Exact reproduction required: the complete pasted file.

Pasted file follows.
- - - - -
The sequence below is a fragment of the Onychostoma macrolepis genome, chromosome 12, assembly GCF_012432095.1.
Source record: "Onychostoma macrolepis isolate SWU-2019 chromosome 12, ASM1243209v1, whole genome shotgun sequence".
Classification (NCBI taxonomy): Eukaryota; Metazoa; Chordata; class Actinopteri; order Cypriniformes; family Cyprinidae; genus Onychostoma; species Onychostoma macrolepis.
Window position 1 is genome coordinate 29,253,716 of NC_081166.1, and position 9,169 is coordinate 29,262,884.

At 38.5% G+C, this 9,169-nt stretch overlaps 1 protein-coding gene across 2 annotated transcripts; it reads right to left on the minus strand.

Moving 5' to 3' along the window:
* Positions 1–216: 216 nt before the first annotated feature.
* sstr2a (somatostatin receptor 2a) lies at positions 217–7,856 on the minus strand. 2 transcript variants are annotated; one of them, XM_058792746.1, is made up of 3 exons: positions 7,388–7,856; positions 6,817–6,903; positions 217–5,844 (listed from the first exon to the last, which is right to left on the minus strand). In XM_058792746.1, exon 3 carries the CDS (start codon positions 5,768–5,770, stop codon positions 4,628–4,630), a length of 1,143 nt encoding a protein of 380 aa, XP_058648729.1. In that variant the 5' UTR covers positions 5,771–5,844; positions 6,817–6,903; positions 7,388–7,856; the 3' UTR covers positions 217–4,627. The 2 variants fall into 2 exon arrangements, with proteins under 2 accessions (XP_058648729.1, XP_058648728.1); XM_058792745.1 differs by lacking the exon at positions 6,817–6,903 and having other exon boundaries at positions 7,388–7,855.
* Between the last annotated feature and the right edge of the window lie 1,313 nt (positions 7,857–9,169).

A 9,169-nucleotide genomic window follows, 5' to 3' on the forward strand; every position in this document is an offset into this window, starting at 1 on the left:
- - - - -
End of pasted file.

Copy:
The sequence below is a fragment of the Onychostoma macrolepis genome, chromosome 12, assembly GCF_012432095.1.
Source record: "Onychostoma macrolepis isolate SWU-2019 chromosome 12, ASM1243209v1, whole genome shotgun sequence".
Classification (NCBI taxonomy): Eukaryota; Metazoa; Chordata; class Actinopteri; order Cypriniformes; family Cyprinidae; genus Onychostoma; species Onychostoma macrolepis.
Window position 1 is genome coordinate 29,253,716 of NC_081166.1, and position 9,169 is coordinate 29,262,884.

At 38.5% G+C, this 9,169-nt stretch overlaps 1 protein-coding gene across 2 annotated transcripts; it reads right to left on the minus strand.

Moving 5' to 3' along the window:
* Positions 1–216: 216 nt before the first annotated feature.
* sstr2a (somatostatin receptor 2a) lies at positions 217–7,856 on the minus strand. 2 transcript variants are annotated; one of them, XM_058792746.1, is made up of 3 exons: positions 7,388–7,856; positions 6,817–6,903; positions 217–5,844 (listed from the first exon to the last, which is right to left on the minus strand). In XM_058792746.1, exon 3 carries the CDS (start codon positions 5,768–5,770, stop codon positions 4,628–4,630), a length of 1,143 nt encoding a protein of 380 aa, XP_058648729.1. In that variant the 5' UTR covers positions 5,771–5,844; positions 6,817–6,903; positions 7,388–7,856; the 3' UTR covers positions 217–4,627. The 2 variants fall into 2 exon arrangements, with proteins under 2 accessions (XP_058648729.1, XP_058648728.1); XM_058792745.1 differs by lacking the exon at positions 6,817–6,903 and having other exon boundaries at positions 7,388–7,855.
* Between the last annotated feature and the right edge of the window lie 1,313 nt (positions 7,857–9,169).

A 9,169-nucleotide genomic window follows, 5' to 3' on the forward strand; every position in this document is an offset into this window, starting at 1 on the left: